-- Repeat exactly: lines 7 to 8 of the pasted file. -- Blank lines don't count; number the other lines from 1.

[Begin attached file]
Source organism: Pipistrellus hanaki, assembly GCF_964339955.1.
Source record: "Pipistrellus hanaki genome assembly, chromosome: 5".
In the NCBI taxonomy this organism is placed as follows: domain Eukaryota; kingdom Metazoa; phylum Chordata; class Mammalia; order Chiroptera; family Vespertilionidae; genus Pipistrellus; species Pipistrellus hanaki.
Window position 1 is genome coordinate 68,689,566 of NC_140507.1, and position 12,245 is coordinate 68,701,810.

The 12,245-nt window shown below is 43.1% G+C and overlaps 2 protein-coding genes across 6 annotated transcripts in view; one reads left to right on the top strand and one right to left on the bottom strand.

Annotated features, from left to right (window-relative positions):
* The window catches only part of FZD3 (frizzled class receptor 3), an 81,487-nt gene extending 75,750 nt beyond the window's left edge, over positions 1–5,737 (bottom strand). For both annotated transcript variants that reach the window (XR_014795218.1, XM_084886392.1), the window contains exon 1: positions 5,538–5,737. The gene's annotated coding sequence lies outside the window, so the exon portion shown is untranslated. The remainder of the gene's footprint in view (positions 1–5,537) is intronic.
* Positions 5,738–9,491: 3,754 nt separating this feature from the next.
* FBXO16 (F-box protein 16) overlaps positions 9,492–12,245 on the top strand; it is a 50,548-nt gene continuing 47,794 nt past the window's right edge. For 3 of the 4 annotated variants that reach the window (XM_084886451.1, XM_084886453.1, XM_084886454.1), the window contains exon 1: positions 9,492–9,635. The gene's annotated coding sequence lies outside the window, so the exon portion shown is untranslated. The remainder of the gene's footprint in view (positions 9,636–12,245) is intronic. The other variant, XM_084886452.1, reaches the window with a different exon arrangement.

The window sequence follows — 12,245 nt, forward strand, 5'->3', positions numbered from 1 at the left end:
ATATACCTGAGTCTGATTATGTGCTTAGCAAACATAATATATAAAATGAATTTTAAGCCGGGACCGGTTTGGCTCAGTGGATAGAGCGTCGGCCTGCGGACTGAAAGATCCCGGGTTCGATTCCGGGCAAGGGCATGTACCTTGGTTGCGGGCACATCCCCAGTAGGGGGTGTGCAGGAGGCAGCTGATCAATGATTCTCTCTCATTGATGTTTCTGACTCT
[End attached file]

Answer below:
* The window catches only part of FZD3 (frizzled class receptor 3), an 81,487-nt gene extending 75,750 nt beyond the window's left edge, over positions 1–5,737 (bottom strand). For both annotated transcript variants that reach the window (XR_014795218.1, XM_084886392.1), the window contains exon 1: positions 5,538–5,737. The gene's annotated coding sequence lies outside the window, so the exon portion shown is untranslated. The remainder of the gene's footprint in view (positions 1–5,537) is intronic.
* Positions 5,738–9,491: 3,754 nt separating this feature from the next.